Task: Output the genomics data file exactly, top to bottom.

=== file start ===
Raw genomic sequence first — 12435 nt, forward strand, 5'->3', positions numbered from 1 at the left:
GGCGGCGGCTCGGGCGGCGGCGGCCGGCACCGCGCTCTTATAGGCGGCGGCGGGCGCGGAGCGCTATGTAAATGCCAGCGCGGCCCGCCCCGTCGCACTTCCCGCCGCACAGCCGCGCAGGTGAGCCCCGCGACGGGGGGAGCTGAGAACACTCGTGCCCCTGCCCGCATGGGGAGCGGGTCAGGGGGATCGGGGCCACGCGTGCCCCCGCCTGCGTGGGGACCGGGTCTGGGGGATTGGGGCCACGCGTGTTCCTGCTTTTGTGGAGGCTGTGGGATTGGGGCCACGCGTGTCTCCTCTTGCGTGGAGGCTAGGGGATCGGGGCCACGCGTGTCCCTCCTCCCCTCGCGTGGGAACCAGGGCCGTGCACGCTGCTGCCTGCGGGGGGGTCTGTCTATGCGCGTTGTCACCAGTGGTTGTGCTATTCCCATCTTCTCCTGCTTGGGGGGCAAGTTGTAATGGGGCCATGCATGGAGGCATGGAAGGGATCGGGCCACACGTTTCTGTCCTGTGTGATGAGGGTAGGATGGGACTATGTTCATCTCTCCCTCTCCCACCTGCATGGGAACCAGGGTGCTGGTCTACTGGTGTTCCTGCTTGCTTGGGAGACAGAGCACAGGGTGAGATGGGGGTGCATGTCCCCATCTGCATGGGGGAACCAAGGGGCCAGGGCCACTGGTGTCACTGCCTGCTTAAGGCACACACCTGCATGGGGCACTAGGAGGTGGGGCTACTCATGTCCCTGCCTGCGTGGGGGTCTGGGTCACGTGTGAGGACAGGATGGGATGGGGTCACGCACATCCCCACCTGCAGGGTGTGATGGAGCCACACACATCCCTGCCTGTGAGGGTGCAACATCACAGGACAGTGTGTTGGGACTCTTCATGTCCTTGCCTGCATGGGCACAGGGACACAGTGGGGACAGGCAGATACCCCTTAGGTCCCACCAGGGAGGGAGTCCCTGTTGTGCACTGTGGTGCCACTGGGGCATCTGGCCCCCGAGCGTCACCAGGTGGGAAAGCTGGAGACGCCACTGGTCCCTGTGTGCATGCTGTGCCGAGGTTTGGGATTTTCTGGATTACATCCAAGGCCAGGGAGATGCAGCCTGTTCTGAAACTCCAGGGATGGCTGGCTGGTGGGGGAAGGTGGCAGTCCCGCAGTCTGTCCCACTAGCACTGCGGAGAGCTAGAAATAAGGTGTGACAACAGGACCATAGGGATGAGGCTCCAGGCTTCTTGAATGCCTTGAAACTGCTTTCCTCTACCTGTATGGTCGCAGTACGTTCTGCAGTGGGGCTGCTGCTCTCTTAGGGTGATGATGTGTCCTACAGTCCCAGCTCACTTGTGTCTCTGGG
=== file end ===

Raw genomic sequence first — 12435 nt, forward strand, 5'->3', positions numbered from 1 at the left:
GGCGGCGGCTCGGGCGGCGGCGGCCGGCACCGCGCTCTTATAGGCGGCGGCGGGCGCGGAGCGCTATGTAAATGCCAGCGCGGCCCGCCCCGTCGCACTTCCCGCCGCACAGCCGCGCAGGTGAGCCCCGCGACGGGGGGAGCTGAGAACACTCGTGCCCCTGCCCGCATGGGGAGCGGGTCAGGGGGATCGGGGCCACGCGTGCCCCCGCCTGCGTGGGGACCGGGTCTGGGGGATTGGGGCCACGCGTGTTCCTGCTTTTGTGGAGGCTGTGGGATTGGGGCCACGCGTGTCTCCTCTTGCGTGGAGGCTAGGGGATCGGGGCCACGCGTGTCCCTCCTCCCCTCGCGTGGGAACCAGGGCCGTGCACGCTGCTGCCTGCGGGGGGGTCTGTCTATGCGCGTTGTCACCAGTGGTTGTGCTATTCCCATCTTCTCCTGCTTGGGGGGCAAGTTGTAATGGGGCCATGCATGGAGGCATGGAAGGGATCGGGCCACACGTTTCTGTCCTGTGTGATGAGGGTAGGATGGGACTATGTTCATCTCTCCCTCTCCCACCTGCATGGGAACCAGGGTGCTGGTCTACTGGTGTTCCTGCTTGCTTGGGAGACAGAGCACAGGGTGAGATGGGGGTGCATGTCCCCATCTGCATGGGGGAACCAAGGGGCCAGGGCCACTGGTGTCACTGCCTGCTTAAGGCACACACCTGCATGGGGCACTAGGAGGTGGGGCTACTCATGTCCCTGCCTGCGTGGGGGTCTGGGTCACGTGTGAGGACAGGATGGGATGGGGTCACGCACATCCCCACCTGCAGGGTGTGATGGAGCCACACACATCCCTGCCTGTGAGGGTGCAACATCACAGGACAGTGTGTTGGGACTCTTCATGTCCTTGCCTGCATGGGCACAGGGACACAGTGGGGACAGGCAGATACCCCTTAGGTCCCACCAGGGAGGGAGTCCCTGTTGTGCACTGTGGTGCCACTGGGGCATCTGGCCCCCGAGCGTCACCAGGTGGGAAAGCTGGAGACGCCACTGGTCCCTGTGTGCATGCTGTGCCGAGGTTTGGGATTTTCTGGATTACATCCAAGGCCAGGGAGATGCAGCCTGTTCTGAAACTCCAGGGATGGCTGGCTGGTGGGGGAAGGTGGCAGTCCCGCAGTCTGTCCCACTAGCACTGCGGAGAGCTAGAAATAAGGTGTGACAACAGGACCATAGGGATGAGGCTCCAGGCTTCTTGAATGCCTTGAAACTGCTTTCCTCTACCTGTATGGTCGCAGTACGTTCTGCAGTGGGGCTGCTGCTCTCTTAGGGTGATGATGTGTCCTACAGTCCCAGCTCACTTGTGTCTCTGGG